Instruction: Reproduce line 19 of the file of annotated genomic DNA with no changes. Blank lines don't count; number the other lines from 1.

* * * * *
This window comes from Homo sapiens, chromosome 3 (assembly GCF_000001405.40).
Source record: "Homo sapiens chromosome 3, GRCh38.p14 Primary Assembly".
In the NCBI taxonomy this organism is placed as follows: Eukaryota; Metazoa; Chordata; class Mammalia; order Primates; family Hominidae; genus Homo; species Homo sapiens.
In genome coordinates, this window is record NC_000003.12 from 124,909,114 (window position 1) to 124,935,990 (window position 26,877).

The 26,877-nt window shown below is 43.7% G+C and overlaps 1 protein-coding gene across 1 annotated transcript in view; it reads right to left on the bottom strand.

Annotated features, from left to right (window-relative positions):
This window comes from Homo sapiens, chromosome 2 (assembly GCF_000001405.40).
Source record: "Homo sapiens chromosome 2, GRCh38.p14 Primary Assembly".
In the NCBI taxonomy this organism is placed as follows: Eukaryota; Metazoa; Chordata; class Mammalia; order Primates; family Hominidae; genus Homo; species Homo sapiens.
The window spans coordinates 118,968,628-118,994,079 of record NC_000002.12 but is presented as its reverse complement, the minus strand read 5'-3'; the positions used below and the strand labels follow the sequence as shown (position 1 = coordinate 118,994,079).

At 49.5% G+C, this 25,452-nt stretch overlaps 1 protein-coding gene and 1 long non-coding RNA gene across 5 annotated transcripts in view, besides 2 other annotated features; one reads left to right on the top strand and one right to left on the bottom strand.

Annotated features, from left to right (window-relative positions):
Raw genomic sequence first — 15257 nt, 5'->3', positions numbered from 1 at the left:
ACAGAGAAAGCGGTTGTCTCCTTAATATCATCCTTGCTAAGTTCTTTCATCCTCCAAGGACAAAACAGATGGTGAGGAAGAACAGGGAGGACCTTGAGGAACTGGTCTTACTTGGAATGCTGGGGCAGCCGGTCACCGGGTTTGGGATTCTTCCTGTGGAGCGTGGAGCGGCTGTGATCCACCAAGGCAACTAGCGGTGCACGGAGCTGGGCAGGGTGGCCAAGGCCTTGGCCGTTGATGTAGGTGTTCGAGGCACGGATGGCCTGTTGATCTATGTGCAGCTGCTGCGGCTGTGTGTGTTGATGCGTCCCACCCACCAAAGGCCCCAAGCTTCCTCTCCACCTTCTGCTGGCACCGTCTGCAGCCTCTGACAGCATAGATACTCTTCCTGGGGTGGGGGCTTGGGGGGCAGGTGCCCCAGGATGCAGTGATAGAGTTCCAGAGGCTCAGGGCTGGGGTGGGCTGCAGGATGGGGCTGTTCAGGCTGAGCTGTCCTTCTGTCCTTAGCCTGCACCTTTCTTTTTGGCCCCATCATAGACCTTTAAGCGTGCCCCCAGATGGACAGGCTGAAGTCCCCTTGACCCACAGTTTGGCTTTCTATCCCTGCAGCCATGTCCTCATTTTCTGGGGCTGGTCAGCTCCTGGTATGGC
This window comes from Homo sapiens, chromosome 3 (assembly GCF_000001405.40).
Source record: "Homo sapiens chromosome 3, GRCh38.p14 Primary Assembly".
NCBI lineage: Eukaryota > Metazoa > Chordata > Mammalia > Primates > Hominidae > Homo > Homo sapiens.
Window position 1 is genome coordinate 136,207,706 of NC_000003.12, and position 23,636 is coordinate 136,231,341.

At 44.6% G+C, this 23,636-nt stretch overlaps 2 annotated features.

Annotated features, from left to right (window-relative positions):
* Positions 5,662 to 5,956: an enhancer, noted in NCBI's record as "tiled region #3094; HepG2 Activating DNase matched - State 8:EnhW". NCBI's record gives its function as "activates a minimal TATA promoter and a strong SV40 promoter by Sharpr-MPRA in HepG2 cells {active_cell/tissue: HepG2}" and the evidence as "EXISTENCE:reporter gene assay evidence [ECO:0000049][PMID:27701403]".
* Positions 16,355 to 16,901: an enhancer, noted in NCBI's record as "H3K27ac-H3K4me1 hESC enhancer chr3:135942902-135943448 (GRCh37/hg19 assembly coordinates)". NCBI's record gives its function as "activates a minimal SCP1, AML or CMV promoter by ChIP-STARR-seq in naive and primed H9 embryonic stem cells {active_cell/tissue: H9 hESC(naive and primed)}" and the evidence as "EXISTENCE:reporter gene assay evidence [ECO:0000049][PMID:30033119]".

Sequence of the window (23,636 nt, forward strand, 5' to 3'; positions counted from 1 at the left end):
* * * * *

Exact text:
At 44.6% G+C, this 23,636-nt stretch overlaps 2 annotated features.